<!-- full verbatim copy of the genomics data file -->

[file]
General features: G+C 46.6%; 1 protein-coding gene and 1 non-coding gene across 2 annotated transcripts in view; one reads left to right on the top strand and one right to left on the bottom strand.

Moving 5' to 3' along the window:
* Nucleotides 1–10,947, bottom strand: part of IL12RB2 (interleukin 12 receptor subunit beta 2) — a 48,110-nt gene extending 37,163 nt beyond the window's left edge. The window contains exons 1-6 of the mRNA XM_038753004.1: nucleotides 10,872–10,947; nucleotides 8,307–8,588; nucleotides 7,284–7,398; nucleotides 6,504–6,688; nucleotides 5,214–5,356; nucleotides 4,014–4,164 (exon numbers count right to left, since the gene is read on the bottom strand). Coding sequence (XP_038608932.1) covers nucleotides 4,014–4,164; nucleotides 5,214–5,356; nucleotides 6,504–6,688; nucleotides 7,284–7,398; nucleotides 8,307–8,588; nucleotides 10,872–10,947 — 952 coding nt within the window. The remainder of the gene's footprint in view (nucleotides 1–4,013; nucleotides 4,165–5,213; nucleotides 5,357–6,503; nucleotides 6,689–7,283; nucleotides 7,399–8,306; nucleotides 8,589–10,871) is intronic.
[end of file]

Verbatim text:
General features: G+C 46.6%; 1 protein-coding gene and 1 non-coding gene across 2 annotated transcripts in view; one reads left to right on the top strand and one right to left on the bottom strand.

Moving 5' to 3' along the window:
* Nucleotides 1–10,947, bottom strand: part of IL12RB2 (interleukin 12 receptor subunit beta 2) — a 48,110-nt gene extending 37,163 nt beyond the window's left edge. The window contains exons 1-6 of the mRNA XM_038753004.1: nucleotides 10,872–10,947; nucleotides 8,307–8,588; nucleotides 7,284–7,398; nucleotides 6,504–6,688; nucleotides 5,214–5,356; nucleotides 4,014–4,164 (exon numbers count right to left, since the gene is read on the bottom strand). Coding sequence (XP_038608932.1) covers nucleotides 4,014–4,164; nucleotides 5,214–5,356; nucleotides 6,504–6,688; nucleotides 7,284–7,398; nucleotides 8,307–8,588; nucleotides 10,872–10,947 — 952 coding nt within the window. The remainder of the gene's footprint in view (nucleotides 1–4,013; nucleotides 4,165–5,213; nucleotides 5,357–6,503; nucleotides 6,689–7,283; nucleotides 7,399–8,306; nucleotides 8,589–10,871) is intronic.